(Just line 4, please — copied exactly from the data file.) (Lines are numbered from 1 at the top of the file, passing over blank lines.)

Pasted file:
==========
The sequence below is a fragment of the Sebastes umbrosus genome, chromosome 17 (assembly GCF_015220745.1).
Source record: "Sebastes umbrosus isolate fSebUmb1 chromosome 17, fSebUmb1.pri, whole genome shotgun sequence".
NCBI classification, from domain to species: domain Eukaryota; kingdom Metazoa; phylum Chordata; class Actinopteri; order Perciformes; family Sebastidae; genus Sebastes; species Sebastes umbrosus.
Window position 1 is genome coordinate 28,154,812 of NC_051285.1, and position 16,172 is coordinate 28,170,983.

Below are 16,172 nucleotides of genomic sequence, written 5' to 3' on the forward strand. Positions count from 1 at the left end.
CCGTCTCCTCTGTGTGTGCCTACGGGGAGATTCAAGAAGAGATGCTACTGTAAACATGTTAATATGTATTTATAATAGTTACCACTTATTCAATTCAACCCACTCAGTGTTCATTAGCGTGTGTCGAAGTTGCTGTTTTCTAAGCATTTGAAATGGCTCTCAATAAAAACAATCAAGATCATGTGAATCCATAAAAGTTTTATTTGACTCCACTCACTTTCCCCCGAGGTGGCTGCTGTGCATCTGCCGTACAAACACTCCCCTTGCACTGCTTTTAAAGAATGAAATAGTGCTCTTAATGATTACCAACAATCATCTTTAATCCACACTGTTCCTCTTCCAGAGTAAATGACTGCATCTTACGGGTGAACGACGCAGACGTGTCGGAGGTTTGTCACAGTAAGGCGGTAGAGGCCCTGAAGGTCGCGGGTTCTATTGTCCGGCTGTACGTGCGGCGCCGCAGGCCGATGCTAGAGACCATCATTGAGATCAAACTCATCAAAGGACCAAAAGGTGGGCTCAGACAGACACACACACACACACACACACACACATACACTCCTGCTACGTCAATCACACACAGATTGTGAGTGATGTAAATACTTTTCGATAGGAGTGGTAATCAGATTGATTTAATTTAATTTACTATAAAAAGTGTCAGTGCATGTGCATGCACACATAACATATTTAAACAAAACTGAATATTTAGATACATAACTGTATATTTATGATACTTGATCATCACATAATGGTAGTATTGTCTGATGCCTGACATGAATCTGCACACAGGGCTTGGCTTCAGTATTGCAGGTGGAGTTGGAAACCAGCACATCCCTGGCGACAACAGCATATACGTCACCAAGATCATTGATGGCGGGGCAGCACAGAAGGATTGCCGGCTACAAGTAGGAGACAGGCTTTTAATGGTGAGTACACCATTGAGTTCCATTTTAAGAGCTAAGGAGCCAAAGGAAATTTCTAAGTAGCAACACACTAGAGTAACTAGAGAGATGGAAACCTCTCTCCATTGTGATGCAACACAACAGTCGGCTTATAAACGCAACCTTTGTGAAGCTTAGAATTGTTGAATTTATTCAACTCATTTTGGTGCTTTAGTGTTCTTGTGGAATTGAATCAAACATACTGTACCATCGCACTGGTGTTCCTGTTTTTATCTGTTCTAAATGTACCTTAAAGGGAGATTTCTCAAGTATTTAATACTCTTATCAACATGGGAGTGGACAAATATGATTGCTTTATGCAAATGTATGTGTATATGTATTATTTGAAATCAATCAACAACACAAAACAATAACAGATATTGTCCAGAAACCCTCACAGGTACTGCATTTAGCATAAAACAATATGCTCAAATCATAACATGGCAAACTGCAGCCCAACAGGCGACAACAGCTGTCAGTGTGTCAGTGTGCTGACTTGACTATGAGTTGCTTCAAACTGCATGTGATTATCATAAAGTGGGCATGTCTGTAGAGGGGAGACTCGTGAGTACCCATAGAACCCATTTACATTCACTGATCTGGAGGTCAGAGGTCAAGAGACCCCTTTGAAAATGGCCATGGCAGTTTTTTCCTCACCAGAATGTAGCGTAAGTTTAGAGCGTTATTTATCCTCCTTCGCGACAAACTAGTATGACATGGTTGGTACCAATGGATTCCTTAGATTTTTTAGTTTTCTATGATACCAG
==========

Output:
Window position 1 is genome coordinate 28,154,812 of NC_051285.1, and position 16,172 is coordinate 28,170,983.